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Maritime security report : cocaine smuggling from South America to Europe and the United States increased in 2000 via commercial maritime and other modes of transport
  • Published Date:
    2001-09-01
  • Language:
    English
Filetype[PDF-2.42 MB]


Details:
  • Resource Type:
  • TRIS Online Accession Number:
    818821
  • NTL Classification:
    NTL-MARINE/WATERWAYS TRANSPORTATION-Marine Laws and Regulations ; NTL-MARINE/WATERWAYS TRANSPORTATION-Ports ; NTL-MARINE/WATERWAYS TRANSPORTATION-Ships and Vessels ;
  • Format:
  • Abstract:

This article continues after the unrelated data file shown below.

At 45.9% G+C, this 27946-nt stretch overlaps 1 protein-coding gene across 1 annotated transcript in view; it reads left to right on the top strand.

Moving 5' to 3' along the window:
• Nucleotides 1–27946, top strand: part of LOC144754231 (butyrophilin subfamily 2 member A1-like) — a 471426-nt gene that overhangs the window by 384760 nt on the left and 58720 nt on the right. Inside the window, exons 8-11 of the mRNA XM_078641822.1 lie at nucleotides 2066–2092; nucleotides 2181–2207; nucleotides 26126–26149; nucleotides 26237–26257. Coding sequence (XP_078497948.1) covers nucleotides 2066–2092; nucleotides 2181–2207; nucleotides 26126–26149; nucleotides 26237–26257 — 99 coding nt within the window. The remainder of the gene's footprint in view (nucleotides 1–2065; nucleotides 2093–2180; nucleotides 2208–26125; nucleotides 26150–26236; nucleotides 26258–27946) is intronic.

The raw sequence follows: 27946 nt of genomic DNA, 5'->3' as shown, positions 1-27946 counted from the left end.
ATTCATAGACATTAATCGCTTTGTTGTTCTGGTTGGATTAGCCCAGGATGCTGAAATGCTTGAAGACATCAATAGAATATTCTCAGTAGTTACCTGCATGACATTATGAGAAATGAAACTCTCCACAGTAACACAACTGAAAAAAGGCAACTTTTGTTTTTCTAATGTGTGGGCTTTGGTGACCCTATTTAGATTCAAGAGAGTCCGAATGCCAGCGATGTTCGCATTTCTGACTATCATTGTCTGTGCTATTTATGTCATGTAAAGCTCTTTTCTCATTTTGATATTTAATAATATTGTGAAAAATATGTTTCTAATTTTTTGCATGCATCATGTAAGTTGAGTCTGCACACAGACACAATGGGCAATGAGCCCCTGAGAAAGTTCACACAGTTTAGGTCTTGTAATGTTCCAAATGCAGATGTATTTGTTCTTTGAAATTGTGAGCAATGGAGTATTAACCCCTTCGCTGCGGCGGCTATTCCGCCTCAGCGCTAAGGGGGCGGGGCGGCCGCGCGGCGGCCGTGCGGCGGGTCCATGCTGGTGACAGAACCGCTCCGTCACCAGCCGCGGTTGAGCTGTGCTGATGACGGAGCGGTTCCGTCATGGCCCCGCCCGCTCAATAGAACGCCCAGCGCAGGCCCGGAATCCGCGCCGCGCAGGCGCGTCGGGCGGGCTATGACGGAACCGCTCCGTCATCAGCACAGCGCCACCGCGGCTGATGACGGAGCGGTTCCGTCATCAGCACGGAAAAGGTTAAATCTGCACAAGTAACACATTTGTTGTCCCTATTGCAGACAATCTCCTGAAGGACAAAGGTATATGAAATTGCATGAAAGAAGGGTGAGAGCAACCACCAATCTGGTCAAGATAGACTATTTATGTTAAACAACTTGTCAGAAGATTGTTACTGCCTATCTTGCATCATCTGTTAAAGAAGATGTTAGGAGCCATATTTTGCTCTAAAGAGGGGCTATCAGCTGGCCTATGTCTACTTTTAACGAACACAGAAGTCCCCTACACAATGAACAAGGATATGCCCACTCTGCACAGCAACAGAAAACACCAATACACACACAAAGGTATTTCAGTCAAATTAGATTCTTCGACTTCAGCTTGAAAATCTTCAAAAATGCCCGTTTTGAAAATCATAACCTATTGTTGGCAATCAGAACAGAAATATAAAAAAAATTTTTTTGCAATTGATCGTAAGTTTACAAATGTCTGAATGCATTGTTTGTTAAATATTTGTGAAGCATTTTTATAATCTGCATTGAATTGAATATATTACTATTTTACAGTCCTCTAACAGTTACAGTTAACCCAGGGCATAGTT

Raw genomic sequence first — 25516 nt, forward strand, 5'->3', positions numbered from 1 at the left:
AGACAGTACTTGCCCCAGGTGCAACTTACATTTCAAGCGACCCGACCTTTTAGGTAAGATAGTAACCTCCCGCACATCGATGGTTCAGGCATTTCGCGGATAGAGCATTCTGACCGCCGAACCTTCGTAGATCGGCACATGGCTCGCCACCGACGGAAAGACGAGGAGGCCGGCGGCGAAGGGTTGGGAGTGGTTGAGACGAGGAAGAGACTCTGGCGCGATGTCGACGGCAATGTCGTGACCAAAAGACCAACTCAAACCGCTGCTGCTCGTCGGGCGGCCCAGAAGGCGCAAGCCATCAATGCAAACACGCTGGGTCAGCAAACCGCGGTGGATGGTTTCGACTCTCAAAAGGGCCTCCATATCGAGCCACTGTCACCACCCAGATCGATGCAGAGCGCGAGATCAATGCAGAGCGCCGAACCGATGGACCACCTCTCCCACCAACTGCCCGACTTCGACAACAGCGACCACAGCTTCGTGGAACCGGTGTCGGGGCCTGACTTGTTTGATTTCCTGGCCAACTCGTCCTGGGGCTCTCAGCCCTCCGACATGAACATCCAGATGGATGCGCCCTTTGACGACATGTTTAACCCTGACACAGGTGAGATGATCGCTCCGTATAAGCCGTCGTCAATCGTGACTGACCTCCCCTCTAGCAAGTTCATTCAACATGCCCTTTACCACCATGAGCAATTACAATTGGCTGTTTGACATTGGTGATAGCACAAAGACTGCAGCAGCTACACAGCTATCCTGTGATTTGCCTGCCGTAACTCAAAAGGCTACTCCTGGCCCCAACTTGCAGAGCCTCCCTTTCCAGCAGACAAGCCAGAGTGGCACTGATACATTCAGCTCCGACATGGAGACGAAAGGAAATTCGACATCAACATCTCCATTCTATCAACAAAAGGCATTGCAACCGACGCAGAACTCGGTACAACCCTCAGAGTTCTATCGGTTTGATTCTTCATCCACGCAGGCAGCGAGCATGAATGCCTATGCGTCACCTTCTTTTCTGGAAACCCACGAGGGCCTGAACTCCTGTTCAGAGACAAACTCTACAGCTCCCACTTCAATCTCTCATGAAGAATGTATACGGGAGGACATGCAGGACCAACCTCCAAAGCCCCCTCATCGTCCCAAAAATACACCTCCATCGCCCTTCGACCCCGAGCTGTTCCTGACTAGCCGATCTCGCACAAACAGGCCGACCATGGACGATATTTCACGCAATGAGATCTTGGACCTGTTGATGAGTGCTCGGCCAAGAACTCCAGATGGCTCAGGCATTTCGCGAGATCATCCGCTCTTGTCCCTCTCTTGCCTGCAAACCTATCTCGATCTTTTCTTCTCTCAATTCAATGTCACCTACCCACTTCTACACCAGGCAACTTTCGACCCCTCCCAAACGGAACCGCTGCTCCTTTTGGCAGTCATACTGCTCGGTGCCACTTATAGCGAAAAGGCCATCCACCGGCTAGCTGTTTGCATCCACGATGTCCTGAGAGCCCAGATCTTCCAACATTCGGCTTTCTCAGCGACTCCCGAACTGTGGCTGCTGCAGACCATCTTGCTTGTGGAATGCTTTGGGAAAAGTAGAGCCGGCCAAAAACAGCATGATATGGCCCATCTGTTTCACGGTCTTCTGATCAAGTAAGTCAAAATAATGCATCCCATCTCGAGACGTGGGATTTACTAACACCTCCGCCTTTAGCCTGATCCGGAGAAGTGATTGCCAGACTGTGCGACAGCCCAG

An increase in the detected and estimated transatlantic flow of cocaine smuggled from South America to the United States and Europe in 2000 has been reported by the U.S. Office of National Drug Control Policy (ONDCP). According to the ONDCP "Annual Assessment of Cocaine Movement - 2000" (AACM), some 515 metric tons are estimated to have potentially arrived in the United States, by various modes of transportation, substantially more than the 382 metric tons recorded in 1999. The tonnage of cocaine detected departing South America in direct transit to Europe, increased by 39% during 2000 to 104 metric tons. Nearly all of this cocaine flow occurred in commercial maritime vessels destined primarily for the Iberian Peninsula, the primary gateway for Europe-bound cocaine shipments. The AACM estimates that because of the difficulty in detecting commercial maritime shipments of cocaine, especially in containerized cargo, actual cocaine flow to Europe could be as great as 200 metric tons.

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